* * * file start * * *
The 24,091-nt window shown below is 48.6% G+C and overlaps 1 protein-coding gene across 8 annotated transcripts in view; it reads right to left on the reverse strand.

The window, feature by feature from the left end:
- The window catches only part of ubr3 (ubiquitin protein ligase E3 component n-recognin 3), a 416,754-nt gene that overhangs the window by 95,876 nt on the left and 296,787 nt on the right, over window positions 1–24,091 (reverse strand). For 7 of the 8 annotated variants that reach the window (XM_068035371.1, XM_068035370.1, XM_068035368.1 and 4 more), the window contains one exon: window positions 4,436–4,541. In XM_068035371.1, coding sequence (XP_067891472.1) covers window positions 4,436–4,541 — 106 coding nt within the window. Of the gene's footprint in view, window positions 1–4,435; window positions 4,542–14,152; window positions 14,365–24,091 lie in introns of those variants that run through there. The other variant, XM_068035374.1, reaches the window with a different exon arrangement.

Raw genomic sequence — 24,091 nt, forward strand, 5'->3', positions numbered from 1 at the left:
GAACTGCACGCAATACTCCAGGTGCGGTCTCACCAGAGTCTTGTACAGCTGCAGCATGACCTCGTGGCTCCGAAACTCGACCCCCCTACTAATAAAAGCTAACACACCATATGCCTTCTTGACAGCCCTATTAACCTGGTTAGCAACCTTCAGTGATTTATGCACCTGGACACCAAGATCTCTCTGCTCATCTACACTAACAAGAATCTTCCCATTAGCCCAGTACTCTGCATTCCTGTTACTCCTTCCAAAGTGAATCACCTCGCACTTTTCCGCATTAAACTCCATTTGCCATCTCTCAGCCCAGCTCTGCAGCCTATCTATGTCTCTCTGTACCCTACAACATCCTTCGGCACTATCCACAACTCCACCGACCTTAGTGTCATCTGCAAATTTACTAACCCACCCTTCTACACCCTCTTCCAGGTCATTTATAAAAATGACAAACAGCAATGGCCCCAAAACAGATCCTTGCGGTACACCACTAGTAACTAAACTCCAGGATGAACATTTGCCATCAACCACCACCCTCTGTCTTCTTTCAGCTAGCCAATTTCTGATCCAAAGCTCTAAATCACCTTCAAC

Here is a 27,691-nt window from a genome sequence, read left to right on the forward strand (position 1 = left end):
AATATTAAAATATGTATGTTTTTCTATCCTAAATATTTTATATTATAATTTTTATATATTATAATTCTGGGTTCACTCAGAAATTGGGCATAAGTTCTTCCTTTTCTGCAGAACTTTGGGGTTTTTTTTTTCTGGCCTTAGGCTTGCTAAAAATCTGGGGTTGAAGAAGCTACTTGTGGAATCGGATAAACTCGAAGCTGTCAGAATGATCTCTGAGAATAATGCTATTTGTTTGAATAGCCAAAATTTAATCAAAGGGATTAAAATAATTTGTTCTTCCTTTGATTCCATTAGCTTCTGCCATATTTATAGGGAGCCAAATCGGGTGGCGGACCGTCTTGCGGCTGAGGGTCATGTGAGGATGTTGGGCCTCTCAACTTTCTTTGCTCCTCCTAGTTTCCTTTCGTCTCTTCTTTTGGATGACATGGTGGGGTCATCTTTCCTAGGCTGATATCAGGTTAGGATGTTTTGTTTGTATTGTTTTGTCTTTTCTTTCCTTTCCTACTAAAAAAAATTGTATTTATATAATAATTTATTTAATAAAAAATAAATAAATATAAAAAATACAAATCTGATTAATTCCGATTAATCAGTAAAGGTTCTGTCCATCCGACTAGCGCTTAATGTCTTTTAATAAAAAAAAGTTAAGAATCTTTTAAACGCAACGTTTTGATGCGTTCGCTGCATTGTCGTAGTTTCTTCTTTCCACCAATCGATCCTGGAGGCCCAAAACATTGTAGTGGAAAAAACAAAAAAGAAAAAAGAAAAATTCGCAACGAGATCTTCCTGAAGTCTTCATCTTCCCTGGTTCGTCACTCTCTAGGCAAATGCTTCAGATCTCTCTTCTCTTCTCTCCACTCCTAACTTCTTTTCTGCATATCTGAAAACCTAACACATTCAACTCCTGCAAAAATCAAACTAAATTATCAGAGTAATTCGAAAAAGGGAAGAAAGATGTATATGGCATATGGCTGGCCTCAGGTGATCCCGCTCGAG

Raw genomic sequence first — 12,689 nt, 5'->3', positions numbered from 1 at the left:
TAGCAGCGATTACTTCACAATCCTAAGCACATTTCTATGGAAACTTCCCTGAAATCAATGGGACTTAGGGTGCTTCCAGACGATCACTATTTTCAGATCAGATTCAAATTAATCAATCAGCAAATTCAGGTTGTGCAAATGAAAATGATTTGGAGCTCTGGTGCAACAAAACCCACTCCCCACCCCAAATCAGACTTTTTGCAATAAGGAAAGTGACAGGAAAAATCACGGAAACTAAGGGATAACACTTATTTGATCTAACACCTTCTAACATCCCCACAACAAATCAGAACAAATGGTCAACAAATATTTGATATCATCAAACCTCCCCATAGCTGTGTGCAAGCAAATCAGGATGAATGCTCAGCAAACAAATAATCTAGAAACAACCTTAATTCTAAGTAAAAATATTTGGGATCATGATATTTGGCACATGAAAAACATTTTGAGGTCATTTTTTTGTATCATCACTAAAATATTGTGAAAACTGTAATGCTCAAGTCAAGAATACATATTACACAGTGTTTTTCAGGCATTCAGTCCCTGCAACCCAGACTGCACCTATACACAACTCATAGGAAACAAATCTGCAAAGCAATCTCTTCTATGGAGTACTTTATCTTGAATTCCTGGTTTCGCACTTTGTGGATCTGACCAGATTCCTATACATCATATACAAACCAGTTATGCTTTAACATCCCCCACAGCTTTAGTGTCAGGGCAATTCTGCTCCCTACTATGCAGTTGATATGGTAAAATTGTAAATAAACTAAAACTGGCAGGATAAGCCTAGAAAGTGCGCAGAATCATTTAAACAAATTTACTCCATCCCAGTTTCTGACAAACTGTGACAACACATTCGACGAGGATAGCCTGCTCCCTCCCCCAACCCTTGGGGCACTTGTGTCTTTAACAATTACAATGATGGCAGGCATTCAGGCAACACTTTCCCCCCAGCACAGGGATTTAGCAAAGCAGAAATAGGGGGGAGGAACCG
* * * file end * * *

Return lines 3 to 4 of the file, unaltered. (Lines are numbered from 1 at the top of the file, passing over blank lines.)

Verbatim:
- The window catches only part of ubr3 (ubiquitin protein ligase E3 component n-recognin 3), a 416,754-nt gene that overhangs the window by 95,876 nt on the left and 296,787 nt on the right, over window positions 1–24,091 (reverse strand). For 7 of the 8 annotated variants that reach the window (XM_068035371.1, XM_068035370.1, XM_068035368.1 and 4 more), the window contains one exon: window positions 4,436–4,541. In XM_068035371.1, coding sequence (XP_067891472.1) covers window positions 4,436–4,541 — 106 coding nt within the window. Of the gene's footprint in view, window positions 1–4,435; window positions 4,542–14,152; window positions 14,365–24,091 lie in introns of those variants that run through there. The other variant, XM_068035374.1, reaches the window with a different exon arrangement.

Raw genomic sequence — 24,091 nt, forward strand, 5'->3', positions numbered from 1 at the left: